Opinion
01.07.16

6 questions for the post-Brexit debate

Henrik Enderlein addresses what should happen and what is likely to happen.

The Brexit vote is the answer to a simple question: together or alone. Britain has decided to go alone. Britain believes it is better to confront current and future policy challenges with the tools of an independent nation state. In that sense, the referendum’s key message is more about the UK than the EU.

But clearly, the referendum vote is indicative of the broader challenges that many European countries (and the US) currently face: the rise of the neo-national temptation. Significant parts of voters in our countries live under the belief that current policy challenges such as migration, financial crises, security challenges or low growth can best be addressed by the traditional nation state behind closed borders.

I consider this belief to be a fallacy. And so do many proponents of European integration. It’s not the curled-up hedgehog nation state that is going to bring back the stability and prosperity these disappointed voters are looking for. Still, there are many unresolved issues. And Europe needs to make a much clearer case for how it can contribute to solving them within a system of multi-level-governance, best described as the “Federation of Nation States”.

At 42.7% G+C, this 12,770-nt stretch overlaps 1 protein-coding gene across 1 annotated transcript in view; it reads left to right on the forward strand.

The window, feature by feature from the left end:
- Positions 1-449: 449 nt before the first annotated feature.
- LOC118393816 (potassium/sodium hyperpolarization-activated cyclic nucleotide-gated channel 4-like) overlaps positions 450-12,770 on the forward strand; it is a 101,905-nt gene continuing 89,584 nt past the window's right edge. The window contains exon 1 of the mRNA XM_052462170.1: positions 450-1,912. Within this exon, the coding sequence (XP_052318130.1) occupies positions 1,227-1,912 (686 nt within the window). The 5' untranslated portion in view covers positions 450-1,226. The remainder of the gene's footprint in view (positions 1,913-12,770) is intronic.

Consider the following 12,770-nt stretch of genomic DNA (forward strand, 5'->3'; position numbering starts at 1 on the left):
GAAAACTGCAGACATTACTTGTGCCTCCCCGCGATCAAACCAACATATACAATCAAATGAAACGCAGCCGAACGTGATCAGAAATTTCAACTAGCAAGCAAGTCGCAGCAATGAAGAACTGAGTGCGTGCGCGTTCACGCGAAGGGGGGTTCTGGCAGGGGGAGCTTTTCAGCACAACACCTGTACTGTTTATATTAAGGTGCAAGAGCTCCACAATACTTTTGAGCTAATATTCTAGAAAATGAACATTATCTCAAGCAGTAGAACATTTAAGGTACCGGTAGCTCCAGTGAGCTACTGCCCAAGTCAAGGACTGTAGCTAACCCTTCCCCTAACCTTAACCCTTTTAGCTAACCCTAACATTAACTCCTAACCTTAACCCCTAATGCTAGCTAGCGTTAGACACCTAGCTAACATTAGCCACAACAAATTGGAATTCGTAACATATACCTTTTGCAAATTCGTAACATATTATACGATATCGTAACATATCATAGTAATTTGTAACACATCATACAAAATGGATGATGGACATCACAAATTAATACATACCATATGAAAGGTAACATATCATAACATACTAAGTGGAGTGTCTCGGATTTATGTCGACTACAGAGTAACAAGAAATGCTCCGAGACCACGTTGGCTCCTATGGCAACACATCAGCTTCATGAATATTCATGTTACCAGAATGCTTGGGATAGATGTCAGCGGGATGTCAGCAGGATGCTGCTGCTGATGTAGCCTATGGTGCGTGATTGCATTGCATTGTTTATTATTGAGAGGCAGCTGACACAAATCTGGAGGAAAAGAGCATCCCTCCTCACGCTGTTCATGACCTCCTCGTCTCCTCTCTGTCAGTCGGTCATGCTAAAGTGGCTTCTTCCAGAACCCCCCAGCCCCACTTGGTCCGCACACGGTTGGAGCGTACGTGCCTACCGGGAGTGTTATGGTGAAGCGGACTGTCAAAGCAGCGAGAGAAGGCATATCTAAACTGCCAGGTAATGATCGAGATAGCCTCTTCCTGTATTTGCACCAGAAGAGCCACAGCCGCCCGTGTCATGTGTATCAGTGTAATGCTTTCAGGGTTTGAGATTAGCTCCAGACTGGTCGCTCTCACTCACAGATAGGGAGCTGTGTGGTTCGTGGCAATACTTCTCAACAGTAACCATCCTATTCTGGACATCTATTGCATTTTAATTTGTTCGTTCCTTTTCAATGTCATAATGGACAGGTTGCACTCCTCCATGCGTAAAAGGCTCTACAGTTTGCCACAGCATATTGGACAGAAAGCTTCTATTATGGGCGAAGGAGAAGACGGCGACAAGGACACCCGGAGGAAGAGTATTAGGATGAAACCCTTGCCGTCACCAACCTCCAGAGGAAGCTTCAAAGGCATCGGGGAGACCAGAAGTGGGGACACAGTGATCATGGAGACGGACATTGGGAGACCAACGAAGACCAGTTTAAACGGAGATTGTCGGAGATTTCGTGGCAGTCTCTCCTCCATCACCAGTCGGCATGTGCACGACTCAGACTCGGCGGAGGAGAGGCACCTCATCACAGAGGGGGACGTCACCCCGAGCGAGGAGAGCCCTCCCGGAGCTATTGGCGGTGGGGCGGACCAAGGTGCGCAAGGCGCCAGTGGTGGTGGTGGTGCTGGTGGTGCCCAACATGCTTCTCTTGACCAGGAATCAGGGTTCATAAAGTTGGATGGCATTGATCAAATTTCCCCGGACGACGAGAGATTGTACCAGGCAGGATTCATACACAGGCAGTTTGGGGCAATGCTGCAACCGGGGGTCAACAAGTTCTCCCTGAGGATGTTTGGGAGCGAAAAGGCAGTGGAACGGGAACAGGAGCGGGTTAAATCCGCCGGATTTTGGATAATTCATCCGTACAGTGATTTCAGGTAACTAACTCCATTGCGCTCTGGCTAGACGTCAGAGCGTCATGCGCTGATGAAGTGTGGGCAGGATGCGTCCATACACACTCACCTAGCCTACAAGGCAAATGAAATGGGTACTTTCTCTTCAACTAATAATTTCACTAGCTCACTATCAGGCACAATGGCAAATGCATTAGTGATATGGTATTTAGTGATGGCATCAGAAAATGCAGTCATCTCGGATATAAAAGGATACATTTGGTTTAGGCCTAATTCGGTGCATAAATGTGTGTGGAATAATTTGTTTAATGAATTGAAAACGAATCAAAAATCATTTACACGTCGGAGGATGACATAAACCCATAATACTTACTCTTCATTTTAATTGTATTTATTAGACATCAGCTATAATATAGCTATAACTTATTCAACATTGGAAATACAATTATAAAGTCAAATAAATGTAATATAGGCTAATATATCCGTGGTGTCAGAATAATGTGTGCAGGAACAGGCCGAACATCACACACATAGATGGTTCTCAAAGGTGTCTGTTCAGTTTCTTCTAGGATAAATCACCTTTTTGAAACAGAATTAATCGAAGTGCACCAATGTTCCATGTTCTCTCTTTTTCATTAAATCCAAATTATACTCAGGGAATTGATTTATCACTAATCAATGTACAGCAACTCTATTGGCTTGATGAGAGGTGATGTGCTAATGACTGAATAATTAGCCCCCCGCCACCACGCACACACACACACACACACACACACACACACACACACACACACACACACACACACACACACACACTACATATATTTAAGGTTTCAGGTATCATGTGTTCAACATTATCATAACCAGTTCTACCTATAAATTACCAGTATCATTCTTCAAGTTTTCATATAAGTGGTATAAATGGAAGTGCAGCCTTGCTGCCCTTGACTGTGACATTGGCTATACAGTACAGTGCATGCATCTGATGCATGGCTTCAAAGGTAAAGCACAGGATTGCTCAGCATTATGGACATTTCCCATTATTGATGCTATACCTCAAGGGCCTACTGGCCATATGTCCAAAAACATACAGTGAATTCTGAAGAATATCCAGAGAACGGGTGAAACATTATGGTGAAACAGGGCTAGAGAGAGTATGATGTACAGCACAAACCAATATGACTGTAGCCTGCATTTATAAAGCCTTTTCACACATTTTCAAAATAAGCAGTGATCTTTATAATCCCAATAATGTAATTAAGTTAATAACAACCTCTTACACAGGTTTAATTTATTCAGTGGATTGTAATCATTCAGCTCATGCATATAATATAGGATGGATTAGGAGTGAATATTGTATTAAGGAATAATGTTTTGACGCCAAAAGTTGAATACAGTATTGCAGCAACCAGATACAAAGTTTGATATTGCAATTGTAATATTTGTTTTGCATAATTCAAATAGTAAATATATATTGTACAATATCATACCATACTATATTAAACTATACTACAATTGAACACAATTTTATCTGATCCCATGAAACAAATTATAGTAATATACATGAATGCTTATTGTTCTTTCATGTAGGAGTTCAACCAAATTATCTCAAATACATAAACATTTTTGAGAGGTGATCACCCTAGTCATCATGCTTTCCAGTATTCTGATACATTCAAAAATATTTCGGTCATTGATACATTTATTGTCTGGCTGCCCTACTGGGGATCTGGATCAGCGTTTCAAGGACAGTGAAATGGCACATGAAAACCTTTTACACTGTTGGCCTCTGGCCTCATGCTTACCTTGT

For this, the European Union together with the Nation States, needs to better deliver on the most important policy challenges: employment and growth; internal and external security; digitalization and education; climate change and energy; migration and integration; investment and financial stability.

Against this background, the pseudo-grand discussions on the institutional architecture of the EU that are popping up like mushrooms these days are not really helpful. What is needed is a focused debate on the functioning of the EU that leads to better policy-results. This would then produce its own narrative. Europe needs to become more pragmatic and less symbolic.